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Difference Between Authentication and Authorization

Authentication vs Authorization: What's the Difference? In this tutorial, you'll learn: The differences between authentication and authorization, How each of these processes work, Examples of authorization and authentication in everyday life.

When you're starting out in web development, you'll likely hear the terms authentication and authorization all the time. And it doesn't help that they're both usually abbreviated 'auth', so it's very easy to get the two confused.

In this article, you will learn:

  • The differences between authentication and authorization
  • How each of these processes work
  • Examples of authorization and authentication in everyday life.

‌‌‌‌Ok, let's get started.

What is Authentication?

Authentication is the the process of verifying the credentials a user provides with those stored in a system to prove the user is who they say they are. If the credentials match, then you grant access. If not, you deny it.

Methods of Authentication

Single Factor authentication:

This is often used as the authentication process for lower risk systems. You only need a single factor to authenticate, with the most common being a password, so it's more vulnerable to phishing attacks and key loggers.

In addition to this, a recent article by DataProt showed that  78% of Gen-Z people utilize the same password for multiple services. This means that if an attacker gained access to one user account, they have a high probability of gaining access to others by simply using the same password.

2-Factor Authentication:

This method is more secure, as it comprises two factors of authentication – typically something you know, for example username and password , plus something you have / own, for example a phone SMS or a security token.

For 2-factor authentication, you would enter a one-time SMS password sent to your device, or perhaps a linked authenticator app code and provide an ever-changing access code.

As you can imagine, this is a lot more secure than simply entering a password, or a single authentication credential. You would need to know the login credentials, as well as have access to the physical device for the second part.

2-factor authentication has become very common amongst online services in recent years, and with many large companies it is the default authentication method. Many require that you setup 2-factor auth in order to even utilize the service.

Multi-Factor Authentication:

Going one step further to make your authentication process even more secure is having 3 or more factors. This form of authentication usually works on the premise of:

  • something you know (username + password or a username + security question and answer)
  • something you have (mobile phone sms, authenticator app, USB key)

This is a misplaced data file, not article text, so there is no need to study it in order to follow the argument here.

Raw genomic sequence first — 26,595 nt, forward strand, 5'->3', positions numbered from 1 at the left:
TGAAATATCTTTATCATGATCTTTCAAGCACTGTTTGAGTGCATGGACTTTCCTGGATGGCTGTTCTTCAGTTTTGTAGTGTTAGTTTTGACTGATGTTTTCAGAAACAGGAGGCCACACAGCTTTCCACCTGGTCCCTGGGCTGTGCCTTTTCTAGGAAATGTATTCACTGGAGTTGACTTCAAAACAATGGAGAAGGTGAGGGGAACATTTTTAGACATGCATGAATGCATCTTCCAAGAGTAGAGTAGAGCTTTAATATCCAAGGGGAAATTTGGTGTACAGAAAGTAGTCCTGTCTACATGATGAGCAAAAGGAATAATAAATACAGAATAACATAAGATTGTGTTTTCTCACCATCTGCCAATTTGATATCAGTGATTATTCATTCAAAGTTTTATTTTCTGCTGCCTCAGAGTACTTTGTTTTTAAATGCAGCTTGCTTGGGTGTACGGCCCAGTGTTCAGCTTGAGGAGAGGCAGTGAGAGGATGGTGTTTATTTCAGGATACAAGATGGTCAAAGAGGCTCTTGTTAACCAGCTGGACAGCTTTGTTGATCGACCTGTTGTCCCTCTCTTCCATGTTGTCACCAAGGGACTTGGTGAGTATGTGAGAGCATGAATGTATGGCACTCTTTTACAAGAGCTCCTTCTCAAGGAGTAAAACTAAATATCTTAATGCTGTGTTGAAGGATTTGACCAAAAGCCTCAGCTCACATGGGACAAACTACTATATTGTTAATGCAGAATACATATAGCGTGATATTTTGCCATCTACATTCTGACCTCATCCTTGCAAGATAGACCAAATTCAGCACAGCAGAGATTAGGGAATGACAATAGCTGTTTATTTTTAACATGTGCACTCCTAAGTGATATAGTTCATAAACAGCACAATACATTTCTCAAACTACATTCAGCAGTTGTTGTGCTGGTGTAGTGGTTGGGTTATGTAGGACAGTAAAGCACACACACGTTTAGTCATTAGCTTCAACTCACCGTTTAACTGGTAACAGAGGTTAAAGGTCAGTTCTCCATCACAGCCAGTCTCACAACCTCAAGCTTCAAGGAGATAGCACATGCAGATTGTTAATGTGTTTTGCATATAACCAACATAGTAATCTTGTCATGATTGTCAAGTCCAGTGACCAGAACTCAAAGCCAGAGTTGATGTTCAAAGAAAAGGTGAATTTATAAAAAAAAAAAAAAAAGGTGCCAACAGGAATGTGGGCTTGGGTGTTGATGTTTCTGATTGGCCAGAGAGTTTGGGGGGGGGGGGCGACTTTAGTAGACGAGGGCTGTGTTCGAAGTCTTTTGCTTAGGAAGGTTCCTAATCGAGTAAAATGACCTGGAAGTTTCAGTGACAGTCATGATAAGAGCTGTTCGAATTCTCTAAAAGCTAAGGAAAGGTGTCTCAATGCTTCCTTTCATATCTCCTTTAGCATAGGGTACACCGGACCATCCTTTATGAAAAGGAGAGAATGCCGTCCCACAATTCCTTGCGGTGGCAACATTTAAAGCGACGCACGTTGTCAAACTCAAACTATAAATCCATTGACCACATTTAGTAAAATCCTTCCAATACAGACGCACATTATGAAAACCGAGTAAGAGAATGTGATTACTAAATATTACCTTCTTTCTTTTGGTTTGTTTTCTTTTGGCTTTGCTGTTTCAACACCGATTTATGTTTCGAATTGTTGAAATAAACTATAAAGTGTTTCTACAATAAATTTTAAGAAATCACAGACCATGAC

• something you are (like a fingerprint / face recognition)

For these reasons, multi-factor authentication offers the most protection, as you would need to compromise multiple factors, and these factors are a lot more difficult to "hack" or replicate.

The downside to this method of authentication, and the reason it's not utilized in many average systems, is it can be cumbersome to setup and maintain. So the data / system you're protecting really has to justify the need for such security.

So, How Much Information Do You Need to Authenticate?

This question comes up at many security architecture meetings, and the answer is "it depends".

It is not unusual for companies to combine various authentication methods to increase security based on the nature of application.

For example, take a banking app. It contains very sensitive information, and could have a huge financial and reputational impacts should it be obtained by the wrong person. The bank may combine personal questions to be answered, along with a customer number and complex password.

On the other hand, for a social media site, you might only require a username and password, which is then checked and verified before allowing access.

Auth_Process-1

It's all about the level of risk involved and what information someone can access once they're in the application. This helps determine the level of authentication you need.

If you or your team underestimates the level of authentication your app needs, you could be prosecuted for not securing the data within your system adequately. So companies employee security specialists to advise on best practices and appropriate solutions.

How Does Authentication Work in the Real World?

Let's take an example of a social media account. You choose your favorite social media site (which is hosted on a server). The server will ask you to provide credentials to access the site via a sign in page. Here you would type in your username and password that you used when creating the account.

server-process-2

Image showing the authentication process